New minister must act quickly on denominational schools issue
In my opinion by Conor O'Mahony
With the formation of a new government and the appointment of a new Education Minister, it is timely to issue a reminder of some key facts regarding the de facto denominational nature of our primary education system.
Around 95pc of our schools are faith schools, with 90pc under the patronage of the Catholic church. These schools are legally entitled to refuse to admit children from different faiths or none. Even where such children are admitted, there is overwhelming evidence that arrangements for opting out of religion lessons are often ineffective or entirely absent, even though they are required by both the Irish Constitution and international law.
The UN Committee on the Rights of the Child recently found that Ireland's international human rights obligations require the Government to take concrete actions to provide opt-outs for children during religion classes; to end the religious discrimination in school admissions; and to provide more multi-denominational schools. Similar recommendations were made by the Forum on Patronage and Pluralism in 2012.
A recent poll by Behaviour and Attitudes found that 84pc of respondents believed the school system needs to be reformed so that no child is discriminated against because of their religion, while 46pc would not choose Christian schools. One in five said that they knew someone who had had their child baptised for the sole reason of securing admission to a school.
Opponents of reform argue that only a small number of schools actually turn children away based on religion. However, the biggest difficulty caused by the de facto Christian nature of the Irish primary school system is not children being refused admission - it is the exposure of children who have been admitted to doctrinal instruction that is out of line with their beliefs and their parents' preference. Focusing on admissions alone deflects from this fact.
Second, as noted above, there is clear evidence that parents who would otherwise choose not to baptise their child are effectively coerced into doing so by the mere possibility of their child being denied admission to a local school. Thus, religious freedom can be infringed without any child actually being refused admission. Finally, the right to education and the right to religious freedom are individual rights. They do not depend on the existence of critical mass. It is no answer to say that few children are affected; even one single child being denied access to an accessible school on the basis of religion is unacceptable in a pluralist democracy. It is a violation of rights guaranteed by our Constitution and by international human rights law - nothing less.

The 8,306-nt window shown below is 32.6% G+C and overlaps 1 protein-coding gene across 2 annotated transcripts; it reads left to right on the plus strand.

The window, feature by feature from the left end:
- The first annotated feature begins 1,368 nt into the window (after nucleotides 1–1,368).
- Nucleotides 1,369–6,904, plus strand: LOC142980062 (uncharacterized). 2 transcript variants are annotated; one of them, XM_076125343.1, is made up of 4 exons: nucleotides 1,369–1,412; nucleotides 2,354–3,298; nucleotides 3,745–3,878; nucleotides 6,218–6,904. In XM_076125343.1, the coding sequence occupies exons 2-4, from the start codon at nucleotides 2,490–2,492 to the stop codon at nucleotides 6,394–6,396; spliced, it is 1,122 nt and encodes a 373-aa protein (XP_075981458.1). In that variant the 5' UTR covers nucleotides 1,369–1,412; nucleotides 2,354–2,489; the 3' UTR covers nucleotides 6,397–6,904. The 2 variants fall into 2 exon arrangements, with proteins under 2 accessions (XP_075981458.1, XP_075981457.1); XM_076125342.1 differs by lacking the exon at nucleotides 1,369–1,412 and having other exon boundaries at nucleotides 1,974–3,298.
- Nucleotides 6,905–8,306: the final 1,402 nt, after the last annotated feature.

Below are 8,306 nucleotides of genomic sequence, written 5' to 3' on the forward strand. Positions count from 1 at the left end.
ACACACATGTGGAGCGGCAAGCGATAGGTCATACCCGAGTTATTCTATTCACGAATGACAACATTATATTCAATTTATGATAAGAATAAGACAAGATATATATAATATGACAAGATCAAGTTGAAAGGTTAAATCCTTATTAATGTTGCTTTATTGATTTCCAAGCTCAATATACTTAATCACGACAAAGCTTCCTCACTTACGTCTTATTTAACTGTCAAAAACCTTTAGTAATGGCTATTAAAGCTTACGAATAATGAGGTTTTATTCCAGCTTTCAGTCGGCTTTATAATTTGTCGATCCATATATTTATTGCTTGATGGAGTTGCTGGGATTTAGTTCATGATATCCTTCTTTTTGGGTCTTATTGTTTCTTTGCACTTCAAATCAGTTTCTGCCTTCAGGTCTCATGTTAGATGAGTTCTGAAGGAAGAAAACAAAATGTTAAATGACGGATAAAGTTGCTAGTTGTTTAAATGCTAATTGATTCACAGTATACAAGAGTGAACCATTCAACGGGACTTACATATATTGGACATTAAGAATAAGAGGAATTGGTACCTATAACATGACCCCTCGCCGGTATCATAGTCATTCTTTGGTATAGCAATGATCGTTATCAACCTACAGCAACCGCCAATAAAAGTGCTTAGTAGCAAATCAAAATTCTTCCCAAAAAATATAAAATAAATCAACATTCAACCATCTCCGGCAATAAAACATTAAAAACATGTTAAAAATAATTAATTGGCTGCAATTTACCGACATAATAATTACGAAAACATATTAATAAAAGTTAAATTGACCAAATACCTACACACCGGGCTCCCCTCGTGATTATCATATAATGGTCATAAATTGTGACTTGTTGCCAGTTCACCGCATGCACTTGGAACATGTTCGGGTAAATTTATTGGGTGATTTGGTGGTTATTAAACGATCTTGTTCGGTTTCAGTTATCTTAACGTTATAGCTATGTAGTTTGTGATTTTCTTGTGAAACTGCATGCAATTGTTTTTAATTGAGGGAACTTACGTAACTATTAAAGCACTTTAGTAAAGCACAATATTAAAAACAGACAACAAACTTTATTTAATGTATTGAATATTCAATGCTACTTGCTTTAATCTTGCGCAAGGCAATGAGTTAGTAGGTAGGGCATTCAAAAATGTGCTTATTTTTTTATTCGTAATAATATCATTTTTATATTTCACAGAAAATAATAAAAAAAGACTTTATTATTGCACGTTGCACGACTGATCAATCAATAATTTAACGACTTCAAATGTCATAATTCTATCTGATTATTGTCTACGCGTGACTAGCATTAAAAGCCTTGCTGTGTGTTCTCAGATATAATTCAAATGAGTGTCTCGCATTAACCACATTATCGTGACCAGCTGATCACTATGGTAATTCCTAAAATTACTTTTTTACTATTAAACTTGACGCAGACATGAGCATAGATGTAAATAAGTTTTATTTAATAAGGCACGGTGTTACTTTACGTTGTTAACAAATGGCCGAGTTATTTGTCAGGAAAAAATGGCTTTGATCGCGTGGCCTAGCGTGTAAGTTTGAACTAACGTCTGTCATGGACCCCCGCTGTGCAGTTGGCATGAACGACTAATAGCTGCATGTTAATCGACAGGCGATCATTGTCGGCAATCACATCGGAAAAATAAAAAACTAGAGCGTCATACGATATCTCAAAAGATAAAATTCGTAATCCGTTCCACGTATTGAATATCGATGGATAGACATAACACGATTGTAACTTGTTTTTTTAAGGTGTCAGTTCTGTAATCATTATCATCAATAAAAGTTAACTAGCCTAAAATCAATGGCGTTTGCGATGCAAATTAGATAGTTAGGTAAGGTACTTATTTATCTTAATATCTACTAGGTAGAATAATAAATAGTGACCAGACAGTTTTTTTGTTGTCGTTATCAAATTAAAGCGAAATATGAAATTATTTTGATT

The recent abolition of Rule 68 of the Rules for National Schools, which required that religion "inform and vivify the whole work of the school", was a welcome first step. However, arrangements need to be made to allow children a proper alternative to remaining in class during religion lessons. Time-tabling religion at the beginning or end of the school day so that parents could keep their children out during these lessons would be a simple solution.
The law that allows schools to discriminate on religious grounds in admissions should be reformed so that no child can be excluded from a school due to his or her religion, and so that no family wishing to break ties with the Catholic church is pressured by education law and policy to remain involved. Finally, real progress needs to be made on divestment of Catholic schools in areas where there is a mismatch between supply and demand. Any version of reform is likely to take many years to make a real impact. This is all the more reason to get started immediately.
Dr Conor O'Mahony is senior lecturer in constitutional law, University College Cork, and member of the advisory board to EQUATE, a children's rights organisation advocating for substantial change in how primary and secondary school education is delivered in Ireland.